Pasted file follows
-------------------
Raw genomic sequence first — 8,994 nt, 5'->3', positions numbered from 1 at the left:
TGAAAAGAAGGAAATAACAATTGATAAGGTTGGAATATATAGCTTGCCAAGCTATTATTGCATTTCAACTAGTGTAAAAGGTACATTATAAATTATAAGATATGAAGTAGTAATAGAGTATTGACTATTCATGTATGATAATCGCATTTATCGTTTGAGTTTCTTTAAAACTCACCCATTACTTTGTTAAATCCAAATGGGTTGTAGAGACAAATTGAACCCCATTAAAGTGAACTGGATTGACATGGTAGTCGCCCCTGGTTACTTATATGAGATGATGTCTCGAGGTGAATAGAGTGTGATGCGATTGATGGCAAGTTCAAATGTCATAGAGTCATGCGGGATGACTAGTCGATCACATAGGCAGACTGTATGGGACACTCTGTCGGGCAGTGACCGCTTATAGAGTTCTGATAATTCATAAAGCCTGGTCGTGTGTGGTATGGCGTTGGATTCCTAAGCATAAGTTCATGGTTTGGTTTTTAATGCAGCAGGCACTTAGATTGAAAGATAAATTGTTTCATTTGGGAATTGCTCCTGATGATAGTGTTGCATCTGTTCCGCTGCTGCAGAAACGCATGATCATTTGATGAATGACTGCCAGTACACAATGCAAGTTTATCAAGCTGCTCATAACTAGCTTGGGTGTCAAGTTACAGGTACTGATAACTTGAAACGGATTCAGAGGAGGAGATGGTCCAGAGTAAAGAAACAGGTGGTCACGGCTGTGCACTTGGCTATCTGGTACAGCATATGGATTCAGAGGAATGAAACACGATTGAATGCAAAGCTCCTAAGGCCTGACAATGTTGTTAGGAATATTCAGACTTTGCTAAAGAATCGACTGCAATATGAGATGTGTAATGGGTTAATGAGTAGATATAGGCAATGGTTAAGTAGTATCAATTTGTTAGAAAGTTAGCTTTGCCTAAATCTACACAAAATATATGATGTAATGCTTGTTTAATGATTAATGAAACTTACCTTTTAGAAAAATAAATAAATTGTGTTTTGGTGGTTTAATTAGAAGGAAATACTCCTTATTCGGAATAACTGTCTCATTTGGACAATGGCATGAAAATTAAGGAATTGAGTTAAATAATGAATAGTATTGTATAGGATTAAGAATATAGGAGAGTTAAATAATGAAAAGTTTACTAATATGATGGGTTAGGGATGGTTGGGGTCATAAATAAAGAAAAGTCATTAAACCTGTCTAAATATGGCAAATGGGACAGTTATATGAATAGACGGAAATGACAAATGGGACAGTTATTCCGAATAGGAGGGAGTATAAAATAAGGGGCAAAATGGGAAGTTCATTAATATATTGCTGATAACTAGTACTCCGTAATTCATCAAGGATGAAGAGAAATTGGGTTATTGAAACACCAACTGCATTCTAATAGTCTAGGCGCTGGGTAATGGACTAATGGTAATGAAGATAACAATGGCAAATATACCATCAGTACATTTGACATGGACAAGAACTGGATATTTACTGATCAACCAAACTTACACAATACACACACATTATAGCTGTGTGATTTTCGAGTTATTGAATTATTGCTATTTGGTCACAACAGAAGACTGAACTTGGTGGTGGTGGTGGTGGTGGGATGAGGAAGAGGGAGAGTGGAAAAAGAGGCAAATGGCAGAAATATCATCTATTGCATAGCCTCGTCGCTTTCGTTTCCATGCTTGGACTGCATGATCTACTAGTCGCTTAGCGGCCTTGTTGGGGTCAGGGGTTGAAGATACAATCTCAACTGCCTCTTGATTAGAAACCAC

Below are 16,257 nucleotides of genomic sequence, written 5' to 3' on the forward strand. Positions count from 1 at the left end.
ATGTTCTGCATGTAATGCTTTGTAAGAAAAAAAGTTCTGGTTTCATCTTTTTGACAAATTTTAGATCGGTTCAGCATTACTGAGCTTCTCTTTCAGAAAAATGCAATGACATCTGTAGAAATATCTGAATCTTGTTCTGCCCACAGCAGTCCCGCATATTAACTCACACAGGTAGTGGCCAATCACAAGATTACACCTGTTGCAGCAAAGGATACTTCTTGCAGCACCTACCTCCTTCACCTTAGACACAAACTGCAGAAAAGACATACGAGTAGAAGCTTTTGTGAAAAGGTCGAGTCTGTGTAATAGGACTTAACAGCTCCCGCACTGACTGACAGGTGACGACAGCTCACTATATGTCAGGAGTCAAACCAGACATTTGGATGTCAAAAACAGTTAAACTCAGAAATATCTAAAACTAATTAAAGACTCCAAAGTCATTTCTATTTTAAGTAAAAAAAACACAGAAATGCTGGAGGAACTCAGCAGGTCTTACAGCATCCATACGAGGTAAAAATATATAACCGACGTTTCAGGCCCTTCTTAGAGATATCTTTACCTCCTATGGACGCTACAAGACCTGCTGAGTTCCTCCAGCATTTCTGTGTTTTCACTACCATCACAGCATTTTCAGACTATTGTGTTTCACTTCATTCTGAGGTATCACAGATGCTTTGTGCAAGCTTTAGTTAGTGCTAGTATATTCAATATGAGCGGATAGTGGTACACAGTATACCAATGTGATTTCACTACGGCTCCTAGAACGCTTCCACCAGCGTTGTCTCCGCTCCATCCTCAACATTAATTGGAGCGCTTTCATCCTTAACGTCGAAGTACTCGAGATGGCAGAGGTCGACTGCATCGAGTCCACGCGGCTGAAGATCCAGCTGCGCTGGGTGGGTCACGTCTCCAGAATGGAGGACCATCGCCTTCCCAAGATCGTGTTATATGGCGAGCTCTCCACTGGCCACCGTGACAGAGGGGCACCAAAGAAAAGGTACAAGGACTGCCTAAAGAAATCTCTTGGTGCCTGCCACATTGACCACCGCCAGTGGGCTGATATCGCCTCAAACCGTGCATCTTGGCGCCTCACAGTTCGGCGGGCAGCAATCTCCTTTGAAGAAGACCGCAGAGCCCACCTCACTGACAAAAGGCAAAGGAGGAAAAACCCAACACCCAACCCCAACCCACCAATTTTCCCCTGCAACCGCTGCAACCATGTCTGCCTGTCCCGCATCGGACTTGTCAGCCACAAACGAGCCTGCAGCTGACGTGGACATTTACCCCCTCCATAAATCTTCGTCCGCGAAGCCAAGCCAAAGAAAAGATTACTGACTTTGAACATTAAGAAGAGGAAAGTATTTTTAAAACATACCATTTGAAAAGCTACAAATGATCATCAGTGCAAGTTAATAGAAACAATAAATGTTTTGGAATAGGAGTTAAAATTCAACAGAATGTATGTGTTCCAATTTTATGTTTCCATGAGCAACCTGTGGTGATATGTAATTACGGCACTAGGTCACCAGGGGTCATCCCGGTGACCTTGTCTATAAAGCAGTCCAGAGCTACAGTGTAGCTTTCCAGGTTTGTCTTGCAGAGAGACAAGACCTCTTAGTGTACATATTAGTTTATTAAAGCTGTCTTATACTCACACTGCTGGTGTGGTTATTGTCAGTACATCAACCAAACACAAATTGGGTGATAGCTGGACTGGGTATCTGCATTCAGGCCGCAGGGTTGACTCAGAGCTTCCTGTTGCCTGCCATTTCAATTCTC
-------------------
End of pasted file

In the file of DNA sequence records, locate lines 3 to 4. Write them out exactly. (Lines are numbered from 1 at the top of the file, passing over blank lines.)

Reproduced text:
Below are 16,257 nucleotides of genomic sequence, written 5' to 3' on the forward strand. Positions count from 1 at the left end.
ATGTTCTGCATGTAATGCTTTGTAAGAAAAAAAGTTCTGGTTTCATCTTTTTGACAAATTTTAGATCGGTTCAGCATTACTGAGCTTCTCTTTCAGAAAAATGCAATGACATCTGTAGAAATATCTGAATCTTGTTCTGCCCACAGCAGTCCCGCATATTAACTCACACAGGTAGTGGCCAATCACAAGATTACACCTGTTGCAGCAAAGGATACTTCTTGCAGCACCTACCTCCTTCACCTTAGACACAAACTGCAGAAAAGACATACGAGTAGAAGCTTTTGTGAAAAGGTCGAGTCTGTGTAATAGGACTTAACAGCTCCCGCACTGACTGACAGGTGACGACAGCTCACTATATGTCAGGAGTCAAACCAGACATTTGGATGTCAAAAACAGTTAAACTCAGAAATATCTAAAACTAATTAAAGACTCCAAAGTCATTTCTATTTTAAGTAAAAAAAACACAGAAATGCTGGAGGAACTCAGCAGGTCTTACAGCATCCATACGAGGTAAAAATATATAACCGACGTTTCAGGCCCTTCTTAGAGATATCTTTACCTCCTATGGACGCTACAAGACCTGCTGAGTTCCTCCAGCATTTCTGTGTTTTCACTACCATCACAGCATTTTCAGACTATTGTGTTTCACTTCATTCTGAGGTATCACAGATGCTTTGTGCAAGCTTTAGTTAGTGCTAGTATATTCAATATGAGCGGATAGTGGTACACAGTATACCAATGTGATTTCACTACGGCTCCTAGAACGCTTCCACCAGCGTTGTCTCCGCTCCATCCTCAACATTAATTGGAGCGCTTTCATCCTTAACGTCGAAGTACTCGAGATGGCAGAGGTCGACTGCATCGAGTCCACGCGGCTGAAGATCCAGCTGCGCTGGGTGGGTCACGTCTCCAGAATGGAGGACCATCGCCTTCCCAAGATCGTGTTATATGGCGAGCTCTCCACTGGCCACCGTGACAGAGGGGCACCAAAGAAAAGGTACAAGGACTGCCTAAAGAAATCTCTTGGTGCCTGCCACATTGACCACCGCCAGTGGGCTGATATCGCCTCAAACCGTGCATCTTGGCGCCTCACAGTTCGGCGGGCAGCAATCTCCTTTGAAGAAGACCGCAGAGCCCACCTCACTGACAAAAGGCAAAGGAGGAAAAACCCAACACCCAACCCCAACCCACCAATTTTCCCCTGCAACCGCTGCAACCATGTCTGCCTGTCCCGCATCGGACTTGTCAGCCACAAACGAGCCTGCAGCTGACGTGGACATTTACCCCCTCCATAAATCTTCGTCCGCGAAGCCAAGCCAAAGAAAAGATTACTGACTTTGAACATTAAGAAGAGGAAAGTATTTTTAAAACATACCATTTGAAAAGCTACAAATGATCATCAGTGCAAGTTAATAGAAACAATAAATGTTTTGGAATAGGAGTTAAAATTCAACAGAATGTATGTGTTCCAATTTTATGTTTCCATGAGCAACCTGTGGTGATATGTAATTACGGCACTAGGTCACCAGGGGTCATCCCGGTGACCTTGTCTATAAAGCAGTCCAGAGCTACAGTGTAGCTTTCCAGGTTTGTCTTGCAGAGAGACAAGACCTCTTAGTGTACATATTAGTTTATTAAAGCTGTCTTATACTCACACTGCTGGTGTGGTTATTGTCAGTACATCAACCAAACACAAATTGGGTGATAGCTGGACTGGGTATCTGCATTCAGGCCGCAGGGTTGACTCAGAGCTTCCTGTTGCCTGCCATTTCAATTCTC